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HRW urges aid for Libya judicial system

Human Rights Watch (HRW) [advocacy website] called [HRW report] on the international community Friday to provide assistance to Libya's failing justice system. HRW expressed concern over the mass detention of individuals on what they called an arbitrary basis. The call for assistance asked for trained personnel to help end the mass incarcerations as well as for help training additional judicial police. HRW has also reportedly documented "dozens" of cases of assassinations against members of the judicial system, including judges and prosecutors. None of the perpetrators of these attacks has been arrested or identified. The deteriorating security situation has caused widespread problems including the forced shutdown of local court systems and governments, as in the city of Derna, where Justice Minister Salah al-Marghani reportedly informed HRW that the court systems there have not functioned for months, as the city is not under government control. There have also been significant due process concerns related to member of the former Gaddafi government.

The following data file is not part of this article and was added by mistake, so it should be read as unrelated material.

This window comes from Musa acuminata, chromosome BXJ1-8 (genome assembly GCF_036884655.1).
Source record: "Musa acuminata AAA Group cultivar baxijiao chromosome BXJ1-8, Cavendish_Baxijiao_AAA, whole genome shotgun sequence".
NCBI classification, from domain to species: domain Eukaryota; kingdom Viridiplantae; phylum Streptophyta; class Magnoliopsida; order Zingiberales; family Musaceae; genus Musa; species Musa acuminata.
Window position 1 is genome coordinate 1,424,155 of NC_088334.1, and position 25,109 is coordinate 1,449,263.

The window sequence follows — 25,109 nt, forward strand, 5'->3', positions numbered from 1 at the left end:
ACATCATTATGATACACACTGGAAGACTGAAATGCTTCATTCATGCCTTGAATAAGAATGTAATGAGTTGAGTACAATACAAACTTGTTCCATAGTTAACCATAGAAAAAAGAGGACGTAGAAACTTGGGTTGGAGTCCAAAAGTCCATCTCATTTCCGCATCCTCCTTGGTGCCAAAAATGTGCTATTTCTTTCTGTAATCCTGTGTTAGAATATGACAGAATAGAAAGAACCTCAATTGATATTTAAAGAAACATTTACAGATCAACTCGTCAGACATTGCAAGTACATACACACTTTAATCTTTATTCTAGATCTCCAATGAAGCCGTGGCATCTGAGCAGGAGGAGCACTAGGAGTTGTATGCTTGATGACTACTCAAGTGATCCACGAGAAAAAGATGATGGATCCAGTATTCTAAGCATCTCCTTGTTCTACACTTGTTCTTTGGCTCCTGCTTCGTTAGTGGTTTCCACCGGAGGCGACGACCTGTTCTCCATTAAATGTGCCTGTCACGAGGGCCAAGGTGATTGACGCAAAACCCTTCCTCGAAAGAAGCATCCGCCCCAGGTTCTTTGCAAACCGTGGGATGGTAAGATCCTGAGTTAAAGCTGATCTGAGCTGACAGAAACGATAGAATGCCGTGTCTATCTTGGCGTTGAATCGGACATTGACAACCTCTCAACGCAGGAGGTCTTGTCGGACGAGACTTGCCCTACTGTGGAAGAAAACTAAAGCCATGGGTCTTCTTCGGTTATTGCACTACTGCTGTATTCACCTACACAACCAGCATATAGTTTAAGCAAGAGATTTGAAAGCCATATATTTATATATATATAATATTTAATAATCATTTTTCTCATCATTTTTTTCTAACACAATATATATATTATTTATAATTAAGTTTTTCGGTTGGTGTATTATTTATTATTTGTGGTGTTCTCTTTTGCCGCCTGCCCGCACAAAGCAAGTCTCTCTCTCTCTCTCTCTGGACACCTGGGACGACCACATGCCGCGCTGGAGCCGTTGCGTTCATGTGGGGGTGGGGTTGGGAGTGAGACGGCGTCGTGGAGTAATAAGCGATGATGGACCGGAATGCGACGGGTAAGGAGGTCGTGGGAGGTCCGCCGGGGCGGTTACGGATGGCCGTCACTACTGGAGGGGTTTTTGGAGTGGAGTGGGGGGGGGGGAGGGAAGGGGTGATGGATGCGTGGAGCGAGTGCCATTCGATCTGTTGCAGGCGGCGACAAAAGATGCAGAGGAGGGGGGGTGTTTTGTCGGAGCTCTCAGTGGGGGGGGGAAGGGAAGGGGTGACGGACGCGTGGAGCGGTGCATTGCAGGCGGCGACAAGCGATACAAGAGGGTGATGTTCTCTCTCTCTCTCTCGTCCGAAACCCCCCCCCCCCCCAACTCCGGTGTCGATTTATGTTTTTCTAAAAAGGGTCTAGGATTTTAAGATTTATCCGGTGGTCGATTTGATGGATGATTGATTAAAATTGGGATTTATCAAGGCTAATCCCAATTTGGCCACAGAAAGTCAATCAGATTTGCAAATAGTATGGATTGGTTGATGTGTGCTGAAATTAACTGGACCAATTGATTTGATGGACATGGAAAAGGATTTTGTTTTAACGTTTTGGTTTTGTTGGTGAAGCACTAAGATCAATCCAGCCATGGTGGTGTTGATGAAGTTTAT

These concerns were given greater significance Thursday with the extradition [JURIST report] of Saadi Gaddafi, the late ex-leader's son, from Niger. Niger had previously refused to extradite him due to concerns that he would be summarily executed after arrival in the country. Early in February HRW interviewed [JURIST report] Saif al-Islam Gaddafi, who is currently being held in Libya, saying that he and other officials had been barred from certain court proceedings and had not had the opportunity to review the evidence against them. Also in February UN officials warned [JURIST report] Libya over its additions to its penal codes, saying that the changes went against the "spirit" of Libya's revolution and threatened to undermine its success and legitimacy in the future.

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